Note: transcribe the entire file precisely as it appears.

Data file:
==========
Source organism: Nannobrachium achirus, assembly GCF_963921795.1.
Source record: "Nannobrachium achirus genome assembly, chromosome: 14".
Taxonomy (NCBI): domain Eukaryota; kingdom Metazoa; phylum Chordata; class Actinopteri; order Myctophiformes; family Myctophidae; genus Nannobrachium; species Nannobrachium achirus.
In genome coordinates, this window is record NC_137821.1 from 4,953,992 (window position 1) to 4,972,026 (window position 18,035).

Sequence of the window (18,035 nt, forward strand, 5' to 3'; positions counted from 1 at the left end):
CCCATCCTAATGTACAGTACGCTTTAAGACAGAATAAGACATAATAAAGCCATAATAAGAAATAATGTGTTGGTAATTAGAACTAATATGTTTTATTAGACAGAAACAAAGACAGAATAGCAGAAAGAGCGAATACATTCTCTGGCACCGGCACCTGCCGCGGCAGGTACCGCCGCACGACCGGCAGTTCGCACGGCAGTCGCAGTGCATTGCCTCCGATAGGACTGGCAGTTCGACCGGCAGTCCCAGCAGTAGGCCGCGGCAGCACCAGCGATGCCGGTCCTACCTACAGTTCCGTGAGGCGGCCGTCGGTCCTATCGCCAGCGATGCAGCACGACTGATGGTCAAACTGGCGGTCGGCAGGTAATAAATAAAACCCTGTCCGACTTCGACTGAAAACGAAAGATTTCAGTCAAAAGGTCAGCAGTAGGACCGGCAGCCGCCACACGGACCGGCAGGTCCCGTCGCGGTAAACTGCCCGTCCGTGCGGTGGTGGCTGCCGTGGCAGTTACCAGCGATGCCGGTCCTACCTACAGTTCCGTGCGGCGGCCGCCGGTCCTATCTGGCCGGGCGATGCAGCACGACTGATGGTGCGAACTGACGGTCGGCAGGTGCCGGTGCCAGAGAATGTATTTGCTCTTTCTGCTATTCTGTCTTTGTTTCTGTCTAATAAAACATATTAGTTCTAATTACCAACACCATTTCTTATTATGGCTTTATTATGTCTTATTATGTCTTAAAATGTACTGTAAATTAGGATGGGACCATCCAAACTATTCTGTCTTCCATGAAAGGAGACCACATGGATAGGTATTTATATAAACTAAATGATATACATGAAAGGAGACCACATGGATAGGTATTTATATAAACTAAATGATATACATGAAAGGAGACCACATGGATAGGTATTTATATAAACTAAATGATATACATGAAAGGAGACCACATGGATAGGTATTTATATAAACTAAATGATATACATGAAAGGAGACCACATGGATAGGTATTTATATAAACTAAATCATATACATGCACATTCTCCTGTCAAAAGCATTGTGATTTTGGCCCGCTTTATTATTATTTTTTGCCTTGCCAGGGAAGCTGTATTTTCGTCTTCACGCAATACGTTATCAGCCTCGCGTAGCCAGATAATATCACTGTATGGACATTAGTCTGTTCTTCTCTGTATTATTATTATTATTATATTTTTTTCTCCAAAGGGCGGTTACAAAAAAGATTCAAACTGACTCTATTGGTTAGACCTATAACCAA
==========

Source organism: Nannobrachium achirus, assembly GCF_963921795.1.
Source record: "Nannobrachium achirus genome assembly, chromosome: 14".
Taxonomy (NCBI): domain Eukaryota; kingdom Metazoa; phylum Chordata; class Actinopteri; order Myctophiformes; family Myctophidae; genus Nannobrachium; species Nannobrachium achirus.
In genome coordinates, this window is record NC_137821.1 from 4,953,992 (window position 1) to 4,972,026 (window position 18,035).

Sequence of the window (18,035 nt, forward strand, 5' to 3'; positions counted from 1 at the left end):
CCCATCCTAATGTACAGTACGCTTTAAGACAGAATAAGACATAATAAAGCCATAATAAGAAATAATGTGTTGGTAATTAGAACTAATATGTTTTATTAGACAGAAACAAAGACAGAATAGCAGAAAGAGCGAATACATTCTCTGGCACCGGCACCTGCCGCGGCAGGTACCGCCGCACGACCGGCAGTTCGCACGGCAGTCGCAGTGCATTGCCTCCGATAGGACTGGCAGTTCGACCGGCAGTCCCAGCAGTAGGCCGCGGCAGCACCAGCGATGCCGGTCCTACCTACAGTTCCGTGAGGCGGCCGTCGGTCCTATCGCCAGCGATGCAGCACGACTGATGGTCAAACTGGCGGTCGGCAGGTAATAAATAAAACCCTGTCCGACTTCGACTGAAAACGAAAGATTTCAGTCAAAAGGTCAGCAGTAGGACCGGCAGCCGCCACACGGACCGGCAGGTCCCGTCGCGGTAAACTGCCCGTCCGTGCGGTGGTGGCTGCCGTGGCAGTTACCAGCGATGCCGGTCCTACCTACAGTTCCGTGCGGCGGCCGCCGGTCCTATCTGGCCGGGCGATGCAGCACGACTGATGGTGCGAACTGACGGTCGGCAGGTGCCGGTGCCAGAGAATGTATTTGCTCTTTCTGCTATTCTGTCTTTGTTTCTGTCTAATAAAACATATTAGTTCTAATTACCAACACCATTTCTTATTATGGCTTTATTATGTCTTATTATGTCTTAAAATGTACTGTAAATTAGGATGGGACCATCCAAACTATTCTGTCTTCCATGAAAGGAGACCACATGGATAGGTATTTATATAAACTAAATGATATACATGAAAGGAGACCACATGGATAGGTATTTATATAAACTAAATGATATACATGAAAGGAGACCACATGGATAGGTATTTATATAAACTAAATGATATACATGAAAGGAGACCACATGGATAGGTATTTATATAAACTAAATGATATACATGAAAGGAGACCACATGGATAGGTATTTATATAAACTAAATCATATACATGCACATTCTCCTGTCAAAAGCATTGTGATTTTGGCCCGCTTTATTATTATTTTTTGCCTTGCCAGGGAAGCTGTATTTTCGTCTTCACGCAATACGTTATCAGCCTCGCGTAGCCAGATAATATCACTGTATGGACATTAGTCTGTTCTTCTCTGTATTATTATTATTATTATATTTTTTTCTCCAAAGGGCGGTTACAAAAAAGATTCAAACTGACTCTATTGGTTAGACCTATAACCAA